About a year after the colony was founded the citizens of the colony had complaints about the manner in which land was being distributed. A resistance movement rose up against the colonial agent, Jehudi Ashmun, and instead of promoting calm and negotiation as Ashmun had hoped, Carey sided with the resistance. The U.S. sent an armed vessel to deal with the situation in the summer of 1824. After investigation, Jehudi Ashmun was kept on as the colonial agent; the Colonization Society withdrew Lott's license to preach. I know this sounds a little strange to us, but at this point in history every preacher had to be licensed to preach by a governing body almost everywhere in the world.

You might think that this was the end of Carey's involvement in the colony, but such was not the case. Even though he could no longer occupy the pulpit, he still proved his worth. Letters written by Ashmun to his contacts back in the U.S. indicate that he fully understood why Carey would take the stand he did. They also indicate that the colonial agent considered Lott Carey an invaluable resource. Which is why he and Lott quickly reconciled and got back to the task of making the colony work.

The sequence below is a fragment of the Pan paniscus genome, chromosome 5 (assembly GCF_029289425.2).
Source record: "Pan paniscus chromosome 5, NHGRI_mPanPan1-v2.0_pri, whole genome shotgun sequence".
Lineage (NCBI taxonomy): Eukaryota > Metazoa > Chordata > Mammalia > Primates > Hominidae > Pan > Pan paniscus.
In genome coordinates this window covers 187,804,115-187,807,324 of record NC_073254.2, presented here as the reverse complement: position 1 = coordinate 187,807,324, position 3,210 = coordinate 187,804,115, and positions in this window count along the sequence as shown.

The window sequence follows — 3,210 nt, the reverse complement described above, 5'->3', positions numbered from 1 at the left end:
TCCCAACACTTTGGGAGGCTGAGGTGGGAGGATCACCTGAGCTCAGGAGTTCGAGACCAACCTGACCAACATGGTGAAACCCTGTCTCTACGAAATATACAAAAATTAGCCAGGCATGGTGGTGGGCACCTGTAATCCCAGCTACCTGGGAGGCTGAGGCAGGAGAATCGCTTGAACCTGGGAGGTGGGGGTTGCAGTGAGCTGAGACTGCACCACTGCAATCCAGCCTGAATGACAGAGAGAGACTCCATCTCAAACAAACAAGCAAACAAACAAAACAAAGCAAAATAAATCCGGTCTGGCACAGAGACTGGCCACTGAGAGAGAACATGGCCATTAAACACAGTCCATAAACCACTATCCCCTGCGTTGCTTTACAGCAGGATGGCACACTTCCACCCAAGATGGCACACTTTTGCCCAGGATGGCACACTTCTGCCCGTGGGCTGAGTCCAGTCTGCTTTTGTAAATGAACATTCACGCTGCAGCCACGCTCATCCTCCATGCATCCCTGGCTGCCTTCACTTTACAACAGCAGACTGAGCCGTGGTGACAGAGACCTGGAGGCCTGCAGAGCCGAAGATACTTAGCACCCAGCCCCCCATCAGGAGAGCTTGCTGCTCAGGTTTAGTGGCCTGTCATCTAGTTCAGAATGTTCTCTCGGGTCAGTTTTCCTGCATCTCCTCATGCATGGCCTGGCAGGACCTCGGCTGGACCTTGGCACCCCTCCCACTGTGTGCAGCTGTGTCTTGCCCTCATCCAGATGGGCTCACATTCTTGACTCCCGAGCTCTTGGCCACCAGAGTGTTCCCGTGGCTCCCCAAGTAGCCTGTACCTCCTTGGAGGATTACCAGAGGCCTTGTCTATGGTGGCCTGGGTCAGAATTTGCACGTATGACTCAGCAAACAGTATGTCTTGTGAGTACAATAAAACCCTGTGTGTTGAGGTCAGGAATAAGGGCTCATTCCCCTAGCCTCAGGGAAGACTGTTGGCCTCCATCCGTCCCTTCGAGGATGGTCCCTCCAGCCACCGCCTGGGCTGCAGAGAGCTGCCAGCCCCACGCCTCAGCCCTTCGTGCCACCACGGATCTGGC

He made Carey his vice-agent, and assigned him the task of readying a local militia to protect the colony from the surrounding tribes and the Spanish slave-traders who objected to the existence of a free black anything. On one occasion, when a slave ship attempted to trade for food and water under the guise of a wheat ship, Carey fired a well placed cannon shot across the ships bow and gave its captain one hour to get out of the range of his guns. The captain did.

Carey proved himself to be something of a polymath, that is a person who succeeds at a number of divergent endeavours. Already proving himself to be an able businessman, preacher and administrator, he now took on the challenge of being a doctor.